On Friday night, a young woman I am friends with, someone I consider a daughter figure, posted something on Facebook I found rather concerning. There had been a lot of misinformation in the media, especially when the authorities reported the incorrect name of the shooter. When I saw this young woman act on some of the misinformation, I was concerned and asked her to consider removing the post based on new information that had just come out.
She was defensive – and my temper flared – I tried to say little but I was quite upset by what I felt had been flippancy and lack of concern for a possibly innocent person. I didn’t stick around to see if she removed the post, the pain I had been feeling all day since learning the news flared up in me and I clicked the de-friend option in Facebook. I walked away from the computer, angry at the world.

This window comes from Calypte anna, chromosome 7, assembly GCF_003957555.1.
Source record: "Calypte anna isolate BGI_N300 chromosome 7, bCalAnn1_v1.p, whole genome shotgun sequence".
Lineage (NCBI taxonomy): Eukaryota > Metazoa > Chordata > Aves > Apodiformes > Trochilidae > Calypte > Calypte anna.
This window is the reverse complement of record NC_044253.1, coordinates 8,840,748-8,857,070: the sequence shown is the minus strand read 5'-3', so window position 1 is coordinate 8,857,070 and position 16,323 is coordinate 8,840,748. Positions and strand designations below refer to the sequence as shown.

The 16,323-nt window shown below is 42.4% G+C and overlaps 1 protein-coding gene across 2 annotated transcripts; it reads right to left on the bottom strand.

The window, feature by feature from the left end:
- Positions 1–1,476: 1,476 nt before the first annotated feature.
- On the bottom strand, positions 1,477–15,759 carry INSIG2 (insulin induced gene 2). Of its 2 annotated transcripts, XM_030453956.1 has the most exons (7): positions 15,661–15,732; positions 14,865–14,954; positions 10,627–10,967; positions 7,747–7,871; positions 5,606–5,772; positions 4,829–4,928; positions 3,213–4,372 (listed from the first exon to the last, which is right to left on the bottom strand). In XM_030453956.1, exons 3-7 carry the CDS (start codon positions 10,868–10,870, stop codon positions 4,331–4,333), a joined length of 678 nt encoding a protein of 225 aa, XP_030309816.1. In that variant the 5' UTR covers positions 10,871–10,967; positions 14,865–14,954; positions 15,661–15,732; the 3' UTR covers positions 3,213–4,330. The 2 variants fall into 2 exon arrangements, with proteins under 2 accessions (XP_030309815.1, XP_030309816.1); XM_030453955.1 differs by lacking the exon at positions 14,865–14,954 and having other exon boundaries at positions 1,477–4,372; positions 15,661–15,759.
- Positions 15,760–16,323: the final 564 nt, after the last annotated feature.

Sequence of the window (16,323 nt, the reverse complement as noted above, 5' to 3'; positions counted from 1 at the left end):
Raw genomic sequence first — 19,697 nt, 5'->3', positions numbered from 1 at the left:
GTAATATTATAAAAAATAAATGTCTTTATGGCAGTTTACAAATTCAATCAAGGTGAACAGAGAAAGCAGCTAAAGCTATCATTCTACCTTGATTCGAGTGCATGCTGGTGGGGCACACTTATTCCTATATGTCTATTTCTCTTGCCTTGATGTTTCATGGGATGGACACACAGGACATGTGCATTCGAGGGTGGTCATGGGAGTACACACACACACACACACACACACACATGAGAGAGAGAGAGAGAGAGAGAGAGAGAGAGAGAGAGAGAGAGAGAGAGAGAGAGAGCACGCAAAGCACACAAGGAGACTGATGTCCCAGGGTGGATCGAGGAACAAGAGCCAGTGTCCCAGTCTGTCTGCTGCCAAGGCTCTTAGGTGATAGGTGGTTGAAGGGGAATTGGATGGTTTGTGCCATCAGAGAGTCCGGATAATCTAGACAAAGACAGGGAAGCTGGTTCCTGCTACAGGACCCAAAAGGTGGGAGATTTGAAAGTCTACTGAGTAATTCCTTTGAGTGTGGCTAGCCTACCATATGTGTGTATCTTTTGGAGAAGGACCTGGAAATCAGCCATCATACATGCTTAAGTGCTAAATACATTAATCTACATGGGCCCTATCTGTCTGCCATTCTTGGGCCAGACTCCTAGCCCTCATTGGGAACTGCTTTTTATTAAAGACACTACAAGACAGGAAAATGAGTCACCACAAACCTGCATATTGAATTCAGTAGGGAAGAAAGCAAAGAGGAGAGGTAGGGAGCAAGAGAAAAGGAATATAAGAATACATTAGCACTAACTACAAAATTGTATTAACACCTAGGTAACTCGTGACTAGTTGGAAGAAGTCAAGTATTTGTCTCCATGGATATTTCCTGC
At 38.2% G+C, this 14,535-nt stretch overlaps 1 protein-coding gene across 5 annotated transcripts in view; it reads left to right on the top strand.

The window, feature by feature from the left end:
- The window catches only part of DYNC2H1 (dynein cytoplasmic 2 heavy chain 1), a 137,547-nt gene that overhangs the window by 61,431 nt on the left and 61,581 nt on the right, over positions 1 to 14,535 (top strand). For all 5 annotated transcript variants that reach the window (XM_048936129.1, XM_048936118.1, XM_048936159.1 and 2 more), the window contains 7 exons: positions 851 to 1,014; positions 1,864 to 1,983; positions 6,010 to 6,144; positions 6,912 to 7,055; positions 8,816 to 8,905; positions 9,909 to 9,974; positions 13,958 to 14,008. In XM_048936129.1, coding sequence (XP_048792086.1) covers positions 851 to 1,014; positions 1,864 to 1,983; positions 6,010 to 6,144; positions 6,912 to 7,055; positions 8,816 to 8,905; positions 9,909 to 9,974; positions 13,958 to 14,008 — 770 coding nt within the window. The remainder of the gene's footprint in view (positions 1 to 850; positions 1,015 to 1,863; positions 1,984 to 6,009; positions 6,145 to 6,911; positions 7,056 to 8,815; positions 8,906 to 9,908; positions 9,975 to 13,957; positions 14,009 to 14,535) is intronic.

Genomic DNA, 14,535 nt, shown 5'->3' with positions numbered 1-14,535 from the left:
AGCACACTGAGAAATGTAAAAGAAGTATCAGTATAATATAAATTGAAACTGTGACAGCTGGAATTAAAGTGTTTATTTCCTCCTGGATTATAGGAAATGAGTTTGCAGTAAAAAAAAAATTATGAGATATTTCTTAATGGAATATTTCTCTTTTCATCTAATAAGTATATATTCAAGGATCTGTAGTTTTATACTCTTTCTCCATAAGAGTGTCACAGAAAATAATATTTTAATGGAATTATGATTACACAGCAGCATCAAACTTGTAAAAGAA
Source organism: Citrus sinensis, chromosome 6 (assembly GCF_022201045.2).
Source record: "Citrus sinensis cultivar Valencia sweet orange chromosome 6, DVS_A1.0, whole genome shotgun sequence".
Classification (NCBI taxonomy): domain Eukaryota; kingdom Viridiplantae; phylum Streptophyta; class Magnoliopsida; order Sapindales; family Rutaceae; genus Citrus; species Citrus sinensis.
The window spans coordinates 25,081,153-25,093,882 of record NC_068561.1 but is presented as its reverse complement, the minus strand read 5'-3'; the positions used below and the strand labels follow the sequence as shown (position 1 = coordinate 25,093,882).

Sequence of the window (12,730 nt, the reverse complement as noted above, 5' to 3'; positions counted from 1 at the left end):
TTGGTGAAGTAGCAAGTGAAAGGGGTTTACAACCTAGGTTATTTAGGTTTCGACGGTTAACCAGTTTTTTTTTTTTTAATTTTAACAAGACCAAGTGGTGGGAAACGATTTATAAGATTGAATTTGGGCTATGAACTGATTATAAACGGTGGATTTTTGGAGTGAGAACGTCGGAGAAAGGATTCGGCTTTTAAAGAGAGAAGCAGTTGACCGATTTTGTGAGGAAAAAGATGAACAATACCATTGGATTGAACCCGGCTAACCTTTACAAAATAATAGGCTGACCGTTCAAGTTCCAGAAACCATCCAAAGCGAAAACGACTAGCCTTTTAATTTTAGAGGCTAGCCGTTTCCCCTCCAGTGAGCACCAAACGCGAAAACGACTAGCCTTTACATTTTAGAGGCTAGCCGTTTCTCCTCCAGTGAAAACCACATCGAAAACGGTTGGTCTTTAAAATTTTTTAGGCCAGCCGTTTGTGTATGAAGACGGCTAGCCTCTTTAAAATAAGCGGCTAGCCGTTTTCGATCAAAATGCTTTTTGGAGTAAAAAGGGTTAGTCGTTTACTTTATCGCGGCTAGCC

After all, what kind of world allows innocent children to be murdered?!
No, I Hadn’t Calmed Down
The next morning it was still eating at me. And what I did next was unacceptable – I called into question this young woman’s intelligence and her ethics – and that wasn’t okay. I told myself as I typed the angry words that I had taken the evening to calm down, that I wasn’t angry, that she should have known better.
In short, I used her as the metaphorical whipping boy for my frustration and pain over the constant mental image of twenty little bodies lying on the floors of those two classrooms.
And that wasn’t fair.
And it wasn’t right.